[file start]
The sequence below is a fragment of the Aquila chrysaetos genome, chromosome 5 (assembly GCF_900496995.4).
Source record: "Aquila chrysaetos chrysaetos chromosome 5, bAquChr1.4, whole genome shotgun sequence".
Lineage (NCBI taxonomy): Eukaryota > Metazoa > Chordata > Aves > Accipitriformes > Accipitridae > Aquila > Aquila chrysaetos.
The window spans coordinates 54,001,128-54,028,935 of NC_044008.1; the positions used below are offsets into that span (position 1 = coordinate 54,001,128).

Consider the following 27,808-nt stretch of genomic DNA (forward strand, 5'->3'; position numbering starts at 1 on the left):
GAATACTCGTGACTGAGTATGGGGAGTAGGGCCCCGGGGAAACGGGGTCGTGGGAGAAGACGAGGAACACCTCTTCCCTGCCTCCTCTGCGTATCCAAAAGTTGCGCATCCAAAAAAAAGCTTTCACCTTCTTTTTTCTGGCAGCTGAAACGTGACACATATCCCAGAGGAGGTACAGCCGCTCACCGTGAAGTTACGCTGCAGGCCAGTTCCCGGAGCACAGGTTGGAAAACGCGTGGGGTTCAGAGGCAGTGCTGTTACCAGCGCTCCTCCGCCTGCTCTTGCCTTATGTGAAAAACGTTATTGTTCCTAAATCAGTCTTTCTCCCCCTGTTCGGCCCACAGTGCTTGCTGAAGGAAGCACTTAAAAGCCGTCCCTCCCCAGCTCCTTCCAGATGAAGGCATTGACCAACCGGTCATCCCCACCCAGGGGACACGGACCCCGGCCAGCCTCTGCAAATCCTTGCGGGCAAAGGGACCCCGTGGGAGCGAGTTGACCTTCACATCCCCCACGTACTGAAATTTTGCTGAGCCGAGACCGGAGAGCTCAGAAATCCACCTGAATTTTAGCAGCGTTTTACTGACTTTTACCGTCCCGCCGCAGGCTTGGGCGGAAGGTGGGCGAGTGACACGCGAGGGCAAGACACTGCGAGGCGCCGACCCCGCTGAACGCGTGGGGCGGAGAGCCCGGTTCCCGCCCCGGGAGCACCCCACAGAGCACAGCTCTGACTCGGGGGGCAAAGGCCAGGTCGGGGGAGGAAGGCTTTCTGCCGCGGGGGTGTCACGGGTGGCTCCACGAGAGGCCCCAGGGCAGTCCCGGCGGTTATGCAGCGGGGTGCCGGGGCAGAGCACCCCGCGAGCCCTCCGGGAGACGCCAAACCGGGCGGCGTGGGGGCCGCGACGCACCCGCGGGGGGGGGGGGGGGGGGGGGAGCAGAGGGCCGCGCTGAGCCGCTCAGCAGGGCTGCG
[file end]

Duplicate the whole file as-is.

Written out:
The sequence below is a fragment of the Aquila chrysaetos genome, chromosome 5 (assembly GCF_900496995.4).
Source record: "Aquila chrysaetos chrysaetos chromosome 5, bAquChr1.4, whole genome shotgun sequence".
Lineage (NCBI taxonomy): Eukaryota > Metazoa > Chordata > Aves > Accipitriformes > Accipitridae > Aquila > Aquila chrysaetos.
The window spans coordinates 54,001,128-54,028,935 of NC_044008.1; the positions used below are offsets into that span (position 1 = coordinate 54,001,128).

Consider the following 27,808-nt stretch of genomic DNA (forward strand, 5'->3'; position numbering starts at 1 on the left):
GAATACTCGTGACTGAGTATGGGGAGTAGGGCCCCGGGGAAACGGGGTCGTGGGAGAAGACGAGGAACACCTCTTCCCTGCCTCCTCTGCGTATCCAAAAGTTGCGCATCCAAAAAAAAGCTTTCACCTTCTTTTTTCTGGCAGCTGAAACGTGACACATATCCCAGAGGAGGTACAGCCGCTCACCGTGAAGTTACGCTGCAGGCCAGTTCCCGGAGCACAGGTTGGAAAACGCGTGGGGTTCAGAGGCAGTGCTGTTACCAGCGCTCCTCCGCCTGCTCTTGCCTTATGTGAAAAACGTTATTGTTCCTAAATCAGTCTTTCTCCCCCTGTTCGGCCCACAGTGCTTGCTGAAGGAAGCACTTAAAAGCCGTCCCTCCCCAGCTCCTTCCAGATGAAGGCATTGACCAACCGGTCATCCCCACCCAGGGGACACGGACCCCGGCCAGCCTCTGCAAATCCTTGCGGGCAAAGGGACCCCGTGGGAGCGAGTTGACCTTCACATCCCCCACGTACTGAAATTTTGCTGAGCCGAGACCGGAGAGCTCAGAAATCCACCTGAATTTTAGCAGCGTTTTACTGACTTTTACCGTCCCGCCGCAGGCTTGGGCGGAAGGTGGGCGAGTGACACGCGAGGGCAAGACACTGCGAGGCGCCGACCCCGCTGAACGCGTGGGGCGGAGAGCCCGGTTCCCGCCCCGGGAGCACCCCACAGAGCACAGCTCTGACTCGGGGGGCAAAGGCCAGGTCGGGGGAGGAAGGCTTTCTGCCGCGGGGGTGTCACGGGTGGCTCCACGAGAGGCCCCAGGGCAGTCCCGGCGGTTATGCAGCGGGGTGCCGGGGCAGAGCACCCCGCGAGCCCTCCGGGAGACGCCAAACCGGGCGGCGTGGGGGCCGCGACGCACCCGCGGGGGGGGGGGGGGGGGGGGGAGCAGAGGGCCGCGCTGAGCCGCTCAGCAGGGCTGCG